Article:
I guess it’s the week for small town library drama, although I’m not sure this one would make a good movie of the week. Maybe a brief spot on 60 Minutes.
A kind reader sent this article criticizing a weeding project at a public library in Urbana, IL. The title gives a good indication of the tone: “Do you ever read any of the books you [weed]?”
Apparently, that would be a “no.” The money quote from the library director: “I probably haven’t looked at the collection for thirty years because that’s not my job; somebody else beneath me does that.”
You can read the article, but here’s the gist. The library director wanted to weed as many books as possible to prepare for a project to insert RFID tags in library books. After all, you don’t want to tag books and then have to weed them later just because they might be popular at the moment.
So she created a spreadsheet of every non-fiction book in the library that hadn’t circulated for ten years or more.
No, wait, that might have been the sensible move. Public libraries often weed based on circulation data. If it’s not popular, it’s out of there!
Instead, the spreadsheet was of every book published before 2003, regardless of circulation.
Then while the Head of Adult Services was gone, the director had twelve part-timers hired to do the RFID tagging start early and pull the books from the shelves, where they were then boxed up and sent off to Better World Books.
According to the article, “more than half the collection was weeded in one day.”
Well, that’s efficient. It seems that thousands of books were shipped off before anyone official could or would do anything about it.
According to one letter,
Shelvers today are weeding the 700s — the art collection. About 70% of art books from 700–740 are gone. The $300 two-volume Art of Florence is gone; the Pritzker prize winners in architecture are gone; the History of Art by Janson is gone. Deb does not care if they circulate or not. She decided without staff input or support to do this.
On Monday (June 10), the gardening, home repair and remodeling, and foreign language areas went. So we lost lots of international language-English dictionaries as well. The gardening collection was one of the strongest in the state.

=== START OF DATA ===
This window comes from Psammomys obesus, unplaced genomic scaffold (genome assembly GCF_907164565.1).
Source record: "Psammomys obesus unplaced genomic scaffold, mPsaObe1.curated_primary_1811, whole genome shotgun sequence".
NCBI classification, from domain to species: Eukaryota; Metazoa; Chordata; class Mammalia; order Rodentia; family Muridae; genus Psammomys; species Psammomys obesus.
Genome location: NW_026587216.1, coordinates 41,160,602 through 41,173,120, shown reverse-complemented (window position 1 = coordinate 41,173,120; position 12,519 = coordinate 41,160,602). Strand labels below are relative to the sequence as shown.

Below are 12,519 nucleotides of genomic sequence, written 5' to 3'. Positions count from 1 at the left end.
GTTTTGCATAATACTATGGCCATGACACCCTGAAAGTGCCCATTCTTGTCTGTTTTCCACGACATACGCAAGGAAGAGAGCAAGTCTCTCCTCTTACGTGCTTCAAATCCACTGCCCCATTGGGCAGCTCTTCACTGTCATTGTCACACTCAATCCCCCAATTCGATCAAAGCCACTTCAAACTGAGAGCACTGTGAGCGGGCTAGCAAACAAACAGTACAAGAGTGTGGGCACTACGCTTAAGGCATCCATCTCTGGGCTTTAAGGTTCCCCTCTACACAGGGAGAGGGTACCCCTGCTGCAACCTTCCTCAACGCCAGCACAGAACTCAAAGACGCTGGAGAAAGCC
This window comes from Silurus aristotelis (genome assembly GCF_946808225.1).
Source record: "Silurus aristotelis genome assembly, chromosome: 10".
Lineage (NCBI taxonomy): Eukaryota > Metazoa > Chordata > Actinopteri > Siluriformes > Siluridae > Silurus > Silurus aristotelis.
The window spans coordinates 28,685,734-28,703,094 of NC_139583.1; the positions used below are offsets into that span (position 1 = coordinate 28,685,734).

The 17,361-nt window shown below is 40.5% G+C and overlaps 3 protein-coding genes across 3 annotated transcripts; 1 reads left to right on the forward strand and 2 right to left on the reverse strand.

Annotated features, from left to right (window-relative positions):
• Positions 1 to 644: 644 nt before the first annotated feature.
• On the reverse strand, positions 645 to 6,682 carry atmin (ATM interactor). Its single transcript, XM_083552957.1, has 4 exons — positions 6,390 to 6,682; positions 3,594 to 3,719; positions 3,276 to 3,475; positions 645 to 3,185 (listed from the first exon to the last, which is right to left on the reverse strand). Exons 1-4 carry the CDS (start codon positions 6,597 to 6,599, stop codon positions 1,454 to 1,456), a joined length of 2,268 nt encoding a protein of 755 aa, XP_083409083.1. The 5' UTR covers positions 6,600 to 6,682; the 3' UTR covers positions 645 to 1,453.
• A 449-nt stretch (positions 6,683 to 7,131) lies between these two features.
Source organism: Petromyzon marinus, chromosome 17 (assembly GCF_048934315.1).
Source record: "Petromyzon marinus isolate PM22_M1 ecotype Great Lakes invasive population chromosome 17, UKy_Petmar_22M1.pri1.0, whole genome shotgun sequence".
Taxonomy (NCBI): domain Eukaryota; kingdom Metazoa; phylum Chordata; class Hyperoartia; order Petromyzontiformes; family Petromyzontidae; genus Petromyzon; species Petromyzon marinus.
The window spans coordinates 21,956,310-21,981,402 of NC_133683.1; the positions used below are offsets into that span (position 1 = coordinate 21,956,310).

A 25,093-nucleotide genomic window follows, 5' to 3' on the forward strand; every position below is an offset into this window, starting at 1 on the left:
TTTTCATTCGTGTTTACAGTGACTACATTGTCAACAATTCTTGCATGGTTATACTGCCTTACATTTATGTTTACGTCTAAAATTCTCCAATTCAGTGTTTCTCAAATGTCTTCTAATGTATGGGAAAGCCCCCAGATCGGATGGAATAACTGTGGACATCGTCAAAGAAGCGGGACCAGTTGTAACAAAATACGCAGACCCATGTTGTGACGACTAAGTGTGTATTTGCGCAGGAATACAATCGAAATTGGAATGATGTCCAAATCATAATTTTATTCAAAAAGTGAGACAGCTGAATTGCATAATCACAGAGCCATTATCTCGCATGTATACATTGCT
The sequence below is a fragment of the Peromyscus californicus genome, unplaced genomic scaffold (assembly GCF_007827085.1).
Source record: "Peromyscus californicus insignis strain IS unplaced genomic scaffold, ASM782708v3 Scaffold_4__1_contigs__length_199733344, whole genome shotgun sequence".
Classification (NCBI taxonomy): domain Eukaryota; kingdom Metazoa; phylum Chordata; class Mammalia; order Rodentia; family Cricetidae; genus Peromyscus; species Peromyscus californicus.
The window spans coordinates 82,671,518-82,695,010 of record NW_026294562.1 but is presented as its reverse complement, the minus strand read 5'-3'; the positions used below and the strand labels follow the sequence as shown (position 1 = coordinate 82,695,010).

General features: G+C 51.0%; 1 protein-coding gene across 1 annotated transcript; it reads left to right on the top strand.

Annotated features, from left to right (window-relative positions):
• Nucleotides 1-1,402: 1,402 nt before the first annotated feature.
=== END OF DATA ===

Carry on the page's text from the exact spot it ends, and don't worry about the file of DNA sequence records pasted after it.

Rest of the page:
That’s a well chosen list. It’s not like language dictionaries are out of date in ten years. And unless you’re living in a space pod, those gardening and home repair books are probably still pretty useful, and might even circulate. And Janson’s History of Art? Blasphemy!
Apparently, the date of publication of the book was but one of seven “criteria for weeding” that are the official criteria for the library:
- Physical condition
- Frequency of use
- Date of publication
- Duplication within existing collection
- Availability through interlibrary loan
- Long-term, historical significance or interest
- Cooperative collection agreements or collection strengths
That seems like a sensible weeding policy. Pity it wasn’t followed.
Or was it? There’s a follow up article as well in which we find the director
bravely accepting responsibility for the problem and promising to correct it blaming everyone else in sight.
She’s the Captain and everyone else in the library is Cool Hand Luke. The message: what we have here is a failure to communicate!
Despite a dozen workers she hired removing books from the shelves willy nilly, apparently she “didn’t know that was happening.”
The proper political response, of course, is to answer every question with, “I have no recollection of those events,” and then you don’t get caught when your statements contradict themselves.
She probably won’t be fired, since unlike the director in Round Lake she didn’t fire anyone, and since according to the follow up article the books are being shipped back to the library for a proper review.
But based on that performance, I’d say that if there weren’t ill feelings in that library between the administration and the librarians before, there probably are now. What a mess.
The good news is that’s where the University of Illinois library school is, so the MLS students there can have fun examining this controversy and its aftermath for years.